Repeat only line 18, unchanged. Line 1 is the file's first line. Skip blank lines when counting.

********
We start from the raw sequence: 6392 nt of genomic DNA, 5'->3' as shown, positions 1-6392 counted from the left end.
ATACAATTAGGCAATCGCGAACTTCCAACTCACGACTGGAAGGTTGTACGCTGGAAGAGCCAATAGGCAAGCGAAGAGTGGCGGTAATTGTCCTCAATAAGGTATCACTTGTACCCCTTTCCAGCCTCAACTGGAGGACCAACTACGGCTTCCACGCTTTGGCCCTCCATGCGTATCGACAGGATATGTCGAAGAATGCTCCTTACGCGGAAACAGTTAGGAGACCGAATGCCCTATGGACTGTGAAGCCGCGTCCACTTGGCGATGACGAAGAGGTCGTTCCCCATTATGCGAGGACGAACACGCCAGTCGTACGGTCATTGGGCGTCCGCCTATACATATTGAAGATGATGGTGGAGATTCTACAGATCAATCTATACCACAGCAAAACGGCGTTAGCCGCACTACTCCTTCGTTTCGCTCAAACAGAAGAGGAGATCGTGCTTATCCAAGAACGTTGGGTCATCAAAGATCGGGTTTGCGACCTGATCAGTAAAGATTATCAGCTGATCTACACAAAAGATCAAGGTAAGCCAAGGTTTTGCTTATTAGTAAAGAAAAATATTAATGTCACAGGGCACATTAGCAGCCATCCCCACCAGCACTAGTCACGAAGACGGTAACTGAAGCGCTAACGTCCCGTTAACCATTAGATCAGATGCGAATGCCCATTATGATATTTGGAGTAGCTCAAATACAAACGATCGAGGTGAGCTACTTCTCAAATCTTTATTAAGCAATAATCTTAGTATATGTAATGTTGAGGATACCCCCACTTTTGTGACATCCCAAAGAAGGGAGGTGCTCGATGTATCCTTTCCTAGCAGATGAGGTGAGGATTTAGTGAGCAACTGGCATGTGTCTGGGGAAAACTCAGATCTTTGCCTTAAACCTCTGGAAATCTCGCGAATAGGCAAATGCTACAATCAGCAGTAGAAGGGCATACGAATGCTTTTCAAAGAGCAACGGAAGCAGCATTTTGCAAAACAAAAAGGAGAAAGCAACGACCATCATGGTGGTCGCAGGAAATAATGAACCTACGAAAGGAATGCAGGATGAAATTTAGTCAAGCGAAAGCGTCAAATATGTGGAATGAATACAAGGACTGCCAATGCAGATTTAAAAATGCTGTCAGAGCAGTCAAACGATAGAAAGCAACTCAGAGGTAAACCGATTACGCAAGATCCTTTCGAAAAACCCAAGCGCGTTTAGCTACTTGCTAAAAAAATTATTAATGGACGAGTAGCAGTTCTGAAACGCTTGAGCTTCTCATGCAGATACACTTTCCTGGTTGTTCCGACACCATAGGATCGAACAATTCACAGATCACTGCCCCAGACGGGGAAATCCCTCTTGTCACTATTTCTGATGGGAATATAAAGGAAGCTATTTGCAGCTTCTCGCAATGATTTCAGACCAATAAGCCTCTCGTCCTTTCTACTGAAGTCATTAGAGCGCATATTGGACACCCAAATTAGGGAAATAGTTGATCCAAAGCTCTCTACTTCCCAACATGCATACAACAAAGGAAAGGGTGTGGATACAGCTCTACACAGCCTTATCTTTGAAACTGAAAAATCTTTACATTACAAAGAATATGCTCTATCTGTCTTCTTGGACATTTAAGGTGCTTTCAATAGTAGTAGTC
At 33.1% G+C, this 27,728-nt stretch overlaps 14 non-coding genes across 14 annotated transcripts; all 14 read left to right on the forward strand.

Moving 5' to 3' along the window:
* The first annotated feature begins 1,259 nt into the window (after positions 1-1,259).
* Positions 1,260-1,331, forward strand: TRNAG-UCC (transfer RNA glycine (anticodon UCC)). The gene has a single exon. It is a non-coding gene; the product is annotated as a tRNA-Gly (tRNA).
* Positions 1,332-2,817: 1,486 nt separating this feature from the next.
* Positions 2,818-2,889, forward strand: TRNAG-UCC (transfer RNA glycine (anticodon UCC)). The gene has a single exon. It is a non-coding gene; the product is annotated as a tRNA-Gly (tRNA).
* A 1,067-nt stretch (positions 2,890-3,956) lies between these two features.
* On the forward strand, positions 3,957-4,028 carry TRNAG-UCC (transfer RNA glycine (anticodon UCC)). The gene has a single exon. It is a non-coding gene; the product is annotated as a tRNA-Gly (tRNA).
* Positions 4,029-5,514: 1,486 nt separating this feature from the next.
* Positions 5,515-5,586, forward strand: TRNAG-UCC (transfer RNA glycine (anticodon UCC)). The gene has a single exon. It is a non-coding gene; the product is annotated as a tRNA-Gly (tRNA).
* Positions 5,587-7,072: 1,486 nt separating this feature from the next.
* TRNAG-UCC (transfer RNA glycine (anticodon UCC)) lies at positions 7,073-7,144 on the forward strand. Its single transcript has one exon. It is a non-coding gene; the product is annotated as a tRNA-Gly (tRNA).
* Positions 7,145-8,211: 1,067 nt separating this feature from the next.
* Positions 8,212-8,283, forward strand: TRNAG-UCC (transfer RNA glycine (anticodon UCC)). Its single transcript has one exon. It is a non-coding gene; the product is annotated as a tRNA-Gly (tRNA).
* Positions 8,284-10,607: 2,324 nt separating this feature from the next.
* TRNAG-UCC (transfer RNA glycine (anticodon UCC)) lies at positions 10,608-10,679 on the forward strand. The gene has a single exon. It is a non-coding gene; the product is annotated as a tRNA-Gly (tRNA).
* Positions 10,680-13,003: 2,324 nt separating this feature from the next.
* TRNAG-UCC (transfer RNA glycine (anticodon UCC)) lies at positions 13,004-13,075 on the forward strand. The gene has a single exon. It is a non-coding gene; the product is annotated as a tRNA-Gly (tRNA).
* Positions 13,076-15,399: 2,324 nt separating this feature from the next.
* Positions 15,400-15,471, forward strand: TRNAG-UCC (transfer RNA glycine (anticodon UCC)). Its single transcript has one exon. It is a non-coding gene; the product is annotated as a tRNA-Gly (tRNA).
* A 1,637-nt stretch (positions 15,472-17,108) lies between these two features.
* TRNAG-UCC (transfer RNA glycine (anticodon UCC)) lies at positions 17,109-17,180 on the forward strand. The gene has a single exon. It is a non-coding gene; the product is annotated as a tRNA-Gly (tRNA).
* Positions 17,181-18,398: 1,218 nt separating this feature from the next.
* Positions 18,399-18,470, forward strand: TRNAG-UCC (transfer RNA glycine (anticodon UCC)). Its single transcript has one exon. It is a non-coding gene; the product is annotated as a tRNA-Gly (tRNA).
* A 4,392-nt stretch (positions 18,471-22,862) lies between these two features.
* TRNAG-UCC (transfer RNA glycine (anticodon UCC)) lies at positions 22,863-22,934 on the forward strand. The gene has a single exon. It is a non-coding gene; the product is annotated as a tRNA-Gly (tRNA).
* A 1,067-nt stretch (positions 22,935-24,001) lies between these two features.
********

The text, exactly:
* TRNAG-UCC (transfer RNA glycine (anticodon UCC)) lies at positions 10,608-10,679 on the forward strand. The gene has a single exon. It is a non-coding gene; the product is annotated as a tRNA-Gly (tRNA).